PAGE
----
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Nonfiction Matters
Inside Nonfiction Matters

Leda and Rosa

Leda Schubert — author, teacher, expert on children and literature — has a blog (I’m working on a friend’s Mac and so am fumbling at giving you the url here) in which she raises an important question: why is it that all picture books on Rosa Parks begin with the story that she was tired […]

what travel does for a family

As a child a read many Dennis the Menace comics about family trips — each worse and more disastrous than the last. And it is true that when we set out on a long car ride the litany of misery from the boys, interrupted only by the duration of whatever movie we have loaded in […]

What Do We Know?

Earlier this summer there was a new flurry of internet activity about Stonehenge — the site which I’d recently written about: A sophisticated survey of the terrain near the stone circle yielded another, and previously unknown, circle of something (not clear yet what stood in the postholes and pitts — timber or stone). And just this […]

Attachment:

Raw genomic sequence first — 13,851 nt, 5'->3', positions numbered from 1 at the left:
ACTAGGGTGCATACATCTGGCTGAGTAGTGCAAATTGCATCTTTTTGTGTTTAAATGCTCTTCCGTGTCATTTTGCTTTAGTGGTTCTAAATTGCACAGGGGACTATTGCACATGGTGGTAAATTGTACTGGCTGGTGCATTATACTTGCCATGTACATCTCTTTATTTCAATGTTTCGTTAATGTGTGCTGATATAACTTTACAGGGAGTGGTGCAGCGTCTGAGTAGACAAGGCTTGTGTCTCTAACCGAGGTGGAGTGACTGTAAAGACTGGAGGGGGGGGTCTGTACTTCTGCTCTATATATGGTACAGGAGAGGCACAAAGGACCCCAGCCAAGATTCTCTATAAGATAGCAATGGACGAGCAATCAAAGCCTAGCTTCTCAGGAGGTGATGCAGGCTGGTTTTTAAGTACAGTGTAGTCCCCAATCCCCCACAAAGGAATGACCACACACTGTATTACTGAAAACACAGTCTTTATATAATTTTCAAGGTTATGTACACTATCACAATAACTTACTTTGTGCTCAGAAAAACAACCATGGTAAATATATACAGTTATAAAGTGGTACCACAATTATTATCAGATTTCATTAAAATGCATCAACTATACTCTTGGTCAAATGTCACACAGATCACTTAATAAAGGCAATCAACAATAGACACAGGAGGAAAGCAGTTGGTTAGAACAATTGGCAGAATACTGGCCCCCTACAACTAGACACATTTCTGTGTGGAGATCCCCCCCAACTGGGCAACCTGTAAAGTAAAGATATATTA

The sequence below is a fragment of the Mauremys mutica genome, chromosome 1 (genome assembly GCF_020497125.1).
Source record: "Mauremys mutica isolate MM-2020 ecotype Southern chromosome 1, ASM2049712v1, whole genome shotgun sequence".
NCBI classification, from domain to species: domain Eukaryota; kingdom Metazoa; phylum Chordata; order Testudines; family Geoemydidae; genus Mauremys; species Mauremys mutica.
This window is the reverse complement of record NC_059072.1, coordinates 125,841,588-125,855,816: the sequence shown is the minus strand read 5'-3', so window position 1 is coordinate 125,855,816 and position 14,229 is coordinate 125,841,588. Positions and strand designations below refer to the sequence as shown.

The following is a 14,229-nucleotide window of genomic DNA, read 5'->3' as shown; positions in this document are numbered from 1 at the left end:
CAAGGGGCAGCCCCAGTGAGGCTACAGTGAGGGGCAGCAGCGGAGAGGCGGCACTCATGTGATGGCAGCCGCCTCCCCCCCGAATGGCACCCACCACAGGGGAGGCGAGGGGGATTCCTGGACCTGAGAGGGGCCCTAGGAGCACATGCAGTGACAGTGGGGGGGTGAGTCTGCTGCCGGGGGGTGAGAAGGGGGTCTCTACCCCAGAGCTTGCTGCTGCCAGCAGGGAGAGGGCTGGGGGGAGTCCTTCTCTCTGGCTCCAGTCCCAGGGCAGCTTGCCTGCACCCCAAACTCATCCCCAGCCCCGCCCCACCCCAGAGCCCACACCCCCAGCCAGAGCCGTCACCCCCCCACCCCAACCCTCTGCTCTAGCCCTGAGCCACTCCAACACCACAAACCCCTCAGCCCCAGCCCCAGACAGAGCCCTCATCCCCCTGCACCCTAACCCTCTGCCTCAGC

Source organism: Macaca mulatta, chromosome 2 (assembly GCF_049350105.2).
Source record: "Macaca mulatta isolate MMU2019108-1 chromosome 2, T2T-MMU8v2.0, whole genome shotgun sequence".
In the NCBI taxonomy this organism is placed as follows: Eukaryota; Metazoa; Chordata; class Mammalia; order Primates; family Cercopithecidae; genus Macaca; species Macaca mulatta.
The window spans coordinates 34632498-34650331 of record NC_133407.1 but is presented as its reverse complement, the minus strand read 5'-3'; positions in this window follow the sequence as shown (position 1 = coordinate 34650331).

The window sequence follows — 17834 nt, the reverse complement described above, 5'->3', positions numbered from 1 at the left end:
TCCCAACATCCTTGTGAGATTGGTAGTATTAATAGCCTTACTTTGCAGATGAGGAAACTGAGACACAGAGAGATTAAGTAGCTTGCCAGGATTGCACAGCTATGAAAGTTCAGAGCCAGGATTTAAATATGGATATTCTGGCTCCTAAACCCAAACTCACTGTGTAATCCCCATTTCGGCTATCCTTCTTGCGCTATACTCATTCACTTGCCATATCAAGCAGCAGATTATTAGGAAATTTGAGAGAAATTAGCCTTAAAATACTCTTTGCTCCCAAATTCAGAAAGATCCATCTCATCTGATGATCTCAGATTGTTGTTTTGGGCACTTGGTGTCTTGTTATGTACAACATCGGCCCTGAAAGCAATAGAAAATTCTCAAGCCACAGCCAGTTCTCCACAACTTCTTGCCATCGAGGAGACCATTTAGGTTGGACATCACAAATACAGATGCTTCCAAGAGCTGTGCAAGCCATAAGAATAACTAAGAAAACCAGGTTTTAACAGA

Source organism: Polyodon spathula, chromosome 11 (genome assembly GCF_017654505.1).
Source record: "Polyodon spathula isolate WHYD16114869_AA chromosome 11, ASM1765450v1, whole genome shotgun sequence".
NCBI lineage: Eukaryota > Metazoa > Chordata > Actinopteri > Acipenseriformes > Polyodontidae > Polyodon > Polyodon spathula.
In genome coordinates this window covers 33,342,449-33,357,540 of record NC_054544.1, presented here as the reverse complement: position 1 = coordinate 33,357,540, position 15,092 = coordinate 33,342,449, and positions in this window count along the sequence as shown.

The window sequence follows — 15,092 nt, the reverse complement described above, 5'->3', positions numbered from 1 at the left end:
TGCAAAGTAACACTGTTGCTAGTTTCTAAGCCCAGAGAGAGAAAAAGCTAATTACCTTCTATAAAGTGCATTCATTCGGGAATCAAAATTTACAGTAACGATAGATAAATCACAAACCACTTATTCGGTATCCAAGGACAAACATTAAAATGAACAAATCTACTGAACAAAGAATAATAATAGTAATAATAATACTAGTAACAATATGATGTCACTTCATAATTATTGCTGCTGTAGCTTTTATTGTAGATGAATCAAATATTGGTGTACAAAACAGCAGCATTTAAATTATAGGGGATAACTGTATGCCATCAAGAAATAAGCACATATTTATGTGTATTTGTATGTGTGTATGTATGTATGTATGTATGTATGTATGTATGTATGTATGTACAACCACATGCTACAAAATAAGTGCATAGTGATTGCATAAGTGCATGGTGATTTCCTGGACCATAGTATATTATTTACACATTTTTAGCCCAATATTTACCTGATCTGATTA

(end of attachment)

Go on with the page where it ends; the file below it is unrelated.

My Point Exactly

This Seems to be my week for sharing articles from the New York Times. I trust you all say this article yesterday, about summer reading It will be no surprise to any of you to learn that a key difference in fall performance is that between kids who read during the summer and those […]

The High Line

If any of you are planning a trip to New York make sure to put aside time to visit The High Line, I’ll explain why in a moment — and why that is a subject for a column on nonfiction for younger readers. The High Line is a stretch of old elevated railroad track that […]